A survey of adolescents (N = 1,488) documented third-person perception (TPP) regarding Facebook use and cyber bullying. As Facebook establishes itself as the dominant social network, users expose themselves to a level of bullying not possible in the analog world. The study found that 84% of adolescents (middle school through college undergraduates) use Facebook, and that most users log on daily. While 30% of the sample reported being cyber bullied, only 12.5% quit using the site, and only 18% told a parent or school official. Despite heavy use and exposure, adolescents exhibit TPP, believing others are more likely to be negatively affected by Facebook use. The study contributes to the TPP literature, by linking the perceptual bias to self-protective behaviors. A range of self-protective behaviors from precautionary (deleting or blocking abusive users) to reactionary (quitting Facebook) were related to decreased degrees of TPP. TPP was also related to optimistic bias, experience, liking of and use of Facebook, and perceived subjective norms and age. Implications for prevention education are discussed.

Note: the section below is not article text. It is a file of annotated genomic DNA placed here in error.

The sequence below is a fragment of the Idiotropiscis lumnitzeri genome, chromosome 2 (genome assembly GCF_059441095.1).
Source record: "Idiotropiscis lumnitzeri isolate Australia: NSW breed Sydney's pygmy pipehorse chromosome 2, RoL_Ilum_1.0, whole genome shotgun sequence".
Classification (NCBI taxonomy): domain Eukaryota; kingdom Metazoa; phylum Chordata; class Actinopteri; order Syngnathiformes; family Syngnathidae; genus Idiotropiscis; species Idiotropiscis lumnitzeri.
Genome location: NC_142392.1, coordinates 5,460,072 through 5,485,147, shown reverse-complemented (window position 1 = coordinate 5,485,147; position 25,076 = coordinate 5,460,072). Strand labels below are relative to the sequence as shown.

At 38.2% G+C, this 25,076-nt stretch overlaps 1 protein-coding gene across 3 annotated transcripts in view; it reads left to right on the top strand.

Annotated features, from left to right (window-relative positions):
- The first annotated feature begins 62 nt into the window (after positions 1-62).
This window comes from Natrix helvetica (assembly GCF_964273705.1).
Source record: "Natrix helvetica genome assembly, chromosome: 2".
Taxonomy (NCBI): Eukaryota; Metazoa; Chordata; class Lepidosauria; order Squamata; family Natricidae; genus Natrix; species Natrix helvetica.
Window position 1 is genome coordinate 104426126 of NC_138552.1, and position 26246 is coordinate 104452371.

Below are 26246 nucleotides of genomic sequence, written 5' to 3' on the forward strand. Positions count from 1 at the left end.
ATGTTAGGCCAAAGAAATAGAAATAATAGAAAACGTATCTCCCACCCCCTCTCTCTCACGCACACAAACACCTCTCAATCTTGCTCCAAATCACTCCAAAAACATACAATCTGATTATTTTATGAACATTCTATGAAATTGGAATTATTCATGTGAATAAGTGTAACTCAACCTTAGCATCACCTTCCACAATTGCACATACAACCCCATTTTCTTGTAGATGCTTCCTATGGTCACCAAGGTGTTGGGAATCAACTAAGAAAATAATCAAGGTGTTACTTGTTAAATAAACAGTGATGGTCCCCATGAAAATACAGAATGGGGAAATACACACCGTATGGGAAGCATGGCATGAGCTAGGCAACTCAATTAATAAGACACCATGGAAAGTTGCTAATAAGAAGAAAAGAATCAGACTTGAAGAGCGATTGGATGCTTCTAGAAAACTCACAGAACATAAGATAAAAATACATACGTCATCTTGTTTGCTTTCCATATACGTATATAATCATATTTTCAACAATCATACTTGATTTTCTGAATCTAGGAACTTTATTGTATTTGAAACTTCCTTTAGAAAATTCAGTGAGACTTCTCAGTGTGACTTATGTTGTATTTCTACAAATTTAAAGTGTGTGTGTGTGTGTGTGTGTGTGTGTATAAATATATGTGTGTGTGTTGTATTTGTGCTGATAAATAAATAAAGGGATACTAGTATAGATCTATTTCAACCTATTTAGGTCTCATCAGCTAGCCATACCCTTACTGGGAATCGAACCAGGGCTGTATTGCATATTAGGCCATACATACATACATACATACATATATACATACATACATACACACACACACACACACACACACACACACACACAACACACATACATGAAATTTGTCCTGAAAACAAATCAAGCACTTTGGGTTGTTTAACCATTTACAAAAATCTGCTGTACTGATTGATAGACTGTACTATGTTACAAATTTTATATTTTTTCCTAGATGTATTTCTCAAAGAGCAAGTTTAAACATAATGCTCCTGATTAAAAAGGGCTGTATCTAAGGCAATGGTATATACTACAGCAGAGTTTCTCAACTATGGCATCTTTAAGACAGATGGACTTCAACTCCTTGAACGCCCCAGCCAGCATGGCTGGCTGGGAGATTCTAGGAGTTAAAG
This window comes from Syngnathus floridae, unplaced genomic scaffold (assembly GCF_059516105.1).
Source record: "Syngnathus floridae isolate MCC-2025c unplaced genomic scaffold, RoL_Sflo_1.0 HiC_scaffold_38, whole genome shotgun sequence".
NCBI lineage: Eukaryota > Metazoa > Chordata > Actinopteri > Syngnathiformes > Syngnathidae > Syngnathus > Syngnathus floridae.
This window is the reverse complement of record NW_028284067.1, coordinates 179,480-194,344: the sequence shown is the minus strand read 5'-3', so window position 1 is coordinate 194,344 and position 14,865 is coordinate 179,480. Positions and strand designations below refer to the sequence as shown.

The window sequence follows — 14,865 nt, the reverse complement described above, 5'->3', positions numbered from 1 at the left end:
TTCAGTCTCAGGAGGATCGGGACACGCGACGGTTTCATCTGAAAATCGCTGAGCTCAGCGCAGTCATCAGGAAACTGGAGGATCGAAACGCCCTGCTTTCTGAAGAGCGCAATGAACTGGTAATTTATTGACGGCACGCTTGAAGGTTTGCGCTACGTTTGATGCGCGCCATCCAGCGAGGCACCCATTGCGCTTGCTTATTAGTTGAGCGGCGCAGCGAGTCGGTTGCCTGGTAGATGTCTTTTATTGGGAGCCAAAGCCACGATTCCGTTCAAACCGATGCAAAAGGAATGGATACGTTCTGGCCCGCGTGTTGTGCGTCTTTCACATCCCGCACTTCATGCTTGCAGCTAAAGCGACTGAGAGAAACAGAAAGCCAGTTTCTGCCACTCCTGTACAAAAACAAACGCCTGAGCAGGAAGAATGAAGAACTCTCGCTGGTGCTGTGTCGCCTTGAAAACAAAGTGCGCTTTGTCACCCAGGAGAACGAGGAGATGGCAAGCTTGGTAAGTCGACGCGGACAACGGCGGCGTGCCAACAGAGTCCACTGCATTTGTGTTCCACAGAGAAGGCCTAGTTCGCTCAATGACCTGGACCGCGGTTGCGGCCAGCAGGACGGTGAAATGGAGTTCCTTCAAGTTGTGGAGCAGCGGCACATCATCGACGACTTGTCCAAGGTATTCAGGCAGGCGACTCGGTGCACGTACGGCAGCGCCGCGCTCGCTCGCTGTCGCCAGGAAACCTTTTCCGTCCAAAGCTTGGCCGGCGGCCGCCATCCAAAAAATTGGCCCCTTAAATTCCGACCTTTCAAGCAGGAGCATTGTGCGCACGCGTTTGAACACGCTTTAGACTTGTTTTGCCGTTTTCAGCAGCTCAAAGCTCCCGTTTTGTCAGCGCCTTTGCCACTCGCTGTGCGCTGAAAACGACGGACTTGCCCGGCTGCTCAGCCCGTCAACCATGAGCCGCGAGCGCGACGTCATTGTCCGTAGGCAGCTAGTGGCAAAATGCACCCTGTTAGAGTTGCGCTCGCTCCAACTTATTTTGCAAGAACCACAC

|Original language||English (US)|
|Number of pages||11|
|Journal||International Journal of Cyber Behavior, Psychology and Learning|
|State||Published - Jul 1 2014|
All Science Journal Classification (ASJC) codes
- Experimental and Cognitive Psychology
- Developmental and Educational Psychology